Primary hyperparathyroidism occurs because of some problem with one or more of the four parathyroid glands:
- A noncancerous growth (adenoma) on a gland is the most common cause.
- Enlargement (hyperplasia) of two or more parathyroid glands accounts for most other cases.
- A cancerous (malignant) tumor is a rare cause of primary hyperparathyroidism.
Primary hyperparathyroidism usually occurs randomly, but some people inherit a gene that causes the disorder.
Secondary hyperparathyroidism is the result of another condition that lowers calcium levels. Therefore, your parathyroid glands overwork to compensate for the loss of calcium. Factors that may contribute to secondary hyperparathyroidism include:
- Severe calcium deficiency. Your body may not get enough calcium from your diet, often because your digestive system doesn't absorb the calcium you consume.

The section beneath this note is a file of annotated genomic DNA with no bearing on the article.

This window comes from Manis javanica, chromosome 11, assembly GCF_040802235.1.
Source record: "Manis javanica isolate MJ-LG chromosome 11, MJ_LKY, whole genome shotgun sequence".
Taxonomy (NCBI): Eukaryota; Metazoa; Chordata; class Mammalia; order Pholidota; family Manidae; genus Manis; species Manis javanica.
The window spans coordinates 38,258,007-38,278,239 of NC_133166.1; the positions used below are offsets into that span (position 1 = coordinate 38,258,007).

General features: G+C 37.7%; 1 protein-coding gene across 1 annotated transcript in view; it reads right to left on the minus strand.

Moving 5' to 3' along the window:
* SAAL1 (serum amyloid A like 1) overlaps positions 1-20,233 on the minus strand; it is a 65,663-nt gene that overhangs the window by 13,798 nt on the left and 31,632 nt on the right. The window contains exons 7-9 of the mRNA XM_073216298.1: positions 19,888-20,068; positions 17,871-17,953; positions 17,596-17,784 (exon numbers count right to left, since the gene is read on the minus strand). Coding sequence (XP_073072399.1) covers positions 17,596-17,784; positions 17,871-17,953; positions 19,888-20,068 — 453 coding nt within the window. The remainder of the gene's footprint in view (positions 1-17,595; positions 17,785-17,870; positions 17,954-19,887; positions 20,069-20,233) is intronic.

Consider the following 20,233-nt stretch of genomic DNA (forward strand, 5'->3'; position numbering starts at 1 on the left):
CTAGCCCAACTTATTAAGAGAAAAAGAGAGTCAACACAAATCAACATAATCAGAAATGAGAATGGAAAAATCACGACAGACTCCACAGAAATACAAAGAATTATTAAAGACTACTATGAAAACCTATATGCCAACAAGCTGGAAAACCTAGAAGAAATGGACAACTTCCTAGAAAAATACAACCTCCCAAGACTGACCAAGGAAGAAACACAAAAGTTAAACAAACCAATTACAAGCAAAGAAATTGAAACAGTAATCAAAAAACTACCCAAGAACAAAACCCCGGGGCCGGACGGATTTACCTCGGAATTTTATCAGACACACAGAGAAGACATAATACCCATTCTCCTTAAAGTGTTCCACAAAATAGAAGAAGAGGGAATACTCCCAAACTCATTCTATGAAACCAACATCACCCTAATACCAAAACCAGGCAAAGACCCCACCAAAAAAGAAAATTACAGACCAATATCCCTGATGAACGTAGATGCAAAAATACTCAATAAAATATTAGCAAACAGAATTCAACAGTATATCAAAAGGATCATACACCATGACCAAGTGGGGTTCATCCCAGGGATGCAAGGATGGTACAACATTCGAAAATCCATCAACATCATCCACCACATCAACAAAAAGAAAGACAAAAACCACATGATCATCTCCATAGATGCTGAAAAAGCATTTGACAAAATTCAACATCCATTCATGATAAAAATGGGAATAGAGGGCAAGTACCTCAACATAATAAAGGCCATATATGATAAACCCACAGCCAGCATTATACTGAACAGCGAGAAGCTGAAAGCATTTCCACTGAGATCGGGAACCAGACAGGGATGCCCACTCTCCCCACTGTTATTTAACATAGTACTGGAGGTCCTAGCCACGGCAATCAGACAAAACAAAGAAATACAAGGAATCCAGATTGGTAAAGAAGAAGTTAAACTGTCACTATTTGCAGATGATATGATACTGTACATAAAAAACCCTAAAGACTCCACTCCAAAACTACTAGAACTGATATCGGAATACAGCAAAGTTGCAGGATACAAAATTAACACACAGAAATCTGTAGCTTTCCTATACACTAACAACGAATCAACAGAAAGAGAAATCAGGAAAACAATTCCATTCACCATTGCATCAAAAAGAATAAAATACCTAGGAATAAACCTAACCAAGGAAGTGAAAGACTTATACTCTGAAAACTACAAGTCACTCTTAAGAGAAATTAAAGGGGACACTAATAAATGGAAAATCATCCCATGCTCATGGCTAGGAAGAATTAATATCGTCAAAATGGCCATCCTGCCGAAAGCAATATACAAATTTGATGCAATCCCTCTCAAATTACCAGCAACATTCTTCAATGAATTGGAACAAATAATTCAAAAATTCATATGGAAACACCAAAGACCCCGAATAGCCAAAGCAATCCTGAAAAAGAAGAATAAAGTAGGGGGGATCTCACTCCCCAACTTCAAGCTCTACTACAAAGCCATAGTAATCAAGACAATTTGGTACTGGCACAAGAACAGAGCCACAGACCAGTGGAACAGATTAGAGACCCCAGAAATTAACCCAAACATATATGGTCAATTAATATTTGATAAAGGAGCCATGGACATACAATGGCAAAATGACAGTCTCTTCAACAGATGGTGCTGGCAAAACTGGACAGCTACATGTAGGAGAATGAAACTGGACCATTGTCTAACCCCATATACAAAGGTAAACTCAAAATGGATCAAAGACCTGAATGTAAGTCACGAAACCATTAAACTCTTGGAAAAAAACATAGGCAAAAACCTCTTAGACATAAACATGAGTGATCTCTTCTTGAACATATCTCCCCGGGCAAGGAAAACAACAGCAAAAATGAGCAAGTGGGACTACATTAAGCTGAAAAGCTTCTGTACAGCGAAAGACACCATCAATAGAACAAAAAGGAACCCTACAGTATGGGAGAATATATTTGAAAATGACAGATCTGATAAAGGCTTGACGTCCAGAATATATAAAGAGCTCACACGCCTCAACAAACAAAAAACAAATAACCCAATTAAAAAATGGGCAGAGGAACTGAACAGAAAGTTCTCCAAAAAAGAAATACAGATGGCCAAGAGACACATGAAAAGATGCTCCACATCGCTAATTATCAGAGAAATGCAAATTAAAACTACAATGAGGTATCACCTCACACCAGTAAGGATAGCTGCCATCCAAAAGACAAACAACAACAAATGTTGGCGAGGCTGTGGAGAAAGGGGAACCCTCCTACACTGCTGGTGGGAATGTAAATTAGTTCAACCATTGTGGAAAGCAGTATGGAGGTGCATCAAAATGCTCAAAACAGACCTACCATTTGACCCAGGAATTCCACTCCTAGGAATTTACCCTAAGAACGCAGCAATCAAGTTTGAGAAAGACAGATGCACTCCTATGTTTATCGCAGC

- Severe vitamin D deficiency. Vitamin D helps maintain appropriate levels of calcium in the blood, and it helps your digestive system absorb calcium from your food. Your body produces vitamin D when your skin is exposed to sunlight, and you consume some vitamin D in food. If you don't get enough vitamin D, then calcium levels may drop.
- Chronic kidney failure. Your kidneys convert vitamin D into a form that your body can use. If your kidneys function poorly, useable vitamin D may decline and calcium levels drop. Chronic kidney failure is the most common cause of secondary hyperparathyroidism.
You may be at an increased risk of primary hyperparathyroidism if you:
- Are a woman who has gone through menopause
- Have had prolonged, severe calcium or vitamin D deficiency